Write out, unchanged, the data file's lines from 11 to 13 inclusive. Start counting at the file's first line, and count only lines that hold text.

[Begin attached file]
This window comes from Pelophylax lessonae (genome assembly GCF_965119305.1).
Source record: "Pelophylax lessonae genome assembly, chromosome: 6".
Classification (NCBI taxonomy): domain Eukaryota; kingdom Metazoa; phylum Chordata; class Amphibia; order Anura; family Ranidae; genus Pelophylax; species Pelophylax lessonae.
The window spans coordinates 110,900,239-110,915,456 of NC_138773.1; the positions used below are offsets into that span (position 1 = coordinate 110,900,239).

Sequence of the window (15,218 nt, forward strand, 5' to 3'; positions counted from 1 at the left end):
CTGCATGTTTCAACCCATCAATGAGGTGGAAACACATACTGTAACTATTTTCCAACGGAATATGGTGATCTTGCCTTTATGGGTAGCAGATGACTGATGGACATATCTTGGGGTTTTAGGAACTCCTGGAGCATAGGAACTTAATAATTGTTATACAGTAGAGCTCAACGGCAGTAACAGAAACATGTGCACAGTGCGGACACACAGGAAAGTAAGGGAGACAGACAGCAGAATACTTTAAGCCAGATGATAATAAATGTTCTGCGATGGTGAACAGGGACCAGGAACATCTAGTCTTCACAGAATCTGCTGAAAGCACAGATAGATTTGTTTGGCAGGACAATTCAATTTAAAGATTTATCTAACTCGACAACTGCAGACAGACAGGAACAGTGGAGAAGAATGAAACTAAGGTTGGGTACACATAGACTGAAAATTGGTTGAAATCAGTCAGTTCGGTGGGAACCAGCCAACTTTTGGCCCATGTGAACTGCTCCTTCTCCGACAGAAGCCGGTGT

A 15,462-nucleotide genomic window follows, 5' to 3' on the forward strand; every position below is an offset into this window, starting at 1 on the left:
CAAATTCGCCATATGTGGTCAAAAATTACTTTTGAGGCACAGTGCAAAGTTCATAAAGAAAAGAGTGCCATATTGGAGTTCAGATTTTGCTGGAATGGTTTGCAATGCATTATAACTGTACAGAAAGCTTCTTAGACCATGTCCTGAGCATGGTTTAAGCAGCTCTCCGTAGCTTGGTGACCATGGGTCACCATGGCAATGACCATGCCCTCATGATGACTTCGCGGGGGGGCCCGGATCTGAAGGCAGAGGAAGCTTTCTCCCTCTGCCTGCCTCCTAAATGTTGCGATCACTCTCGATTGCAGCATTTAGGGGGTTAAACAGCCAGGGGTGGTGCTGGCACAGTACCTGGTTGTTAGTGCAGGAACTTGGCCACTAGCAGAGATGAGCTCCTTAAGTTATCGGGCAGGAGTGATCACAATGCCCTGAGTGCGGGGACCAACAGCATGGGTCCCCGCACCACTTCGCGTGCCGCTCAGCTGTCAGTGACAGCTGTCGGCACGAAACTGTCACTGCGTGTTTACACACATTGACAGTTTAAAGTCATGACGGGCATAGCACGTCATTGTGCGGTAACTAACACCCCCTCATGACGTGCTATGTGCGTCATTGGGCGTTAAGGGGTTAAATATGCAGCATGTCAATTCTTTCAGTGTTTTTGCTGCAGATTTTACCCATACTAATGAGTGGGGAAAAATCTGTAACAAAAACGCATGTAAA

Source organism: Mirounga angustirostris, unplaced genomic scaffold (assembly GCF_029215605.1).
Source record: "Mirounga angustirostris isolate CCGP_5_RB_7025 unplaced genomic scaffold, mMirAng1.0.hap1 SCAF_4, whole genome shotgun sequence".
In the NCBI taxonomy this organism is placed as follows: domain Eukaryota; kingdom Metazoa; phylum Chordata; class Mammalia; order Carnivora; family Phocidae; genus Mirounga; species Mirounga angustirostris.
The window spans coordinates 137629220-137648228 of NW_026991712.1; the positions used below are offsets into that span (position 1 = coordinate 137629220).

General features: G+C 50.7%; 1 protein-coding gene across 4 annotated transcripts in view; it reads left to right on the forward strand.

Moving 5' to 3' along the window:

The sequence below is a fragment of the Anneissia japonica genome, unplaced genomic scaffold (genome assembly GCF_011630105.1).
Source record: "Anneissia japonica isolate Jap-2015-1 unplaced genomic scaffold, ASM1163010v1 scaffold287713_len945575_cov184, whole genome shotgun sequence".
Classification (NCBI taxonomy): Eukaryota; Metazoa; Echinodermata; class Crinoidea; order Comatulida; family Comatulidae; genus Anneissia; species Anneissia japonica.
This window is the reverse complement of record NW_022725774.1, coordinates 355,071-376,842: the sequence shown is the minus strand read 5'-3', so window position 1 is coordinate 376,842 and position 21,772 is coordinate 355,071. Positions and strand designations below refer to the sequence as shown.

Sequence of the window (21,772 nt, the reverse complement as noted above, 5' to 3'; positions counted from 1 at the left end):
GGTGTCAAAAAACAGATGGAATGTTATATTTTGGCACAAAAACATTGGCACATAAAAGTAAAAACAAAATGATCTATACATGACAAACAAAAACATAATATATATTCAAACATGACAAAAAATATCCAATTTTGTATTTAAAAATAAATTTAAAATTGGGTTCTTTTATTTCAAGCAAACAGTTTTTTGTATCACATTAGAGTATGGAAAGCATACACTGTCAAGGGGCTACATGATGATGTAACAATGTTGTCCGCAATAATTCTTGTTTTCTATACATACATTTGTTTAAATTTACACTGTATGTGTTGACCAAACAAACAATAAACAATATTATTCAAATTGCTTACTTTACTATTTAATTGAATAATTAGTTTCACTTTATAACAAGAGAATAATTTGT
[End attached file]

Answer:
In the NCBI taxonomy this organism is placed as follows: domain Eukaryota; kingdom Metazoa; phylum Chordata; class Mammalia; order Carnivora; family Phocidae; genus Mirounga; species Mirounga angustirostris.
The window spans coordinates 137629220-137648228 of NW_026991712.1; the positions used below are offsets into that span (position 1 = coordinate 137629220).

General features: G+C 50.7%; 1 protein-coding gene across 4 annotated transcripts in view; it reads left to right on the forward strand.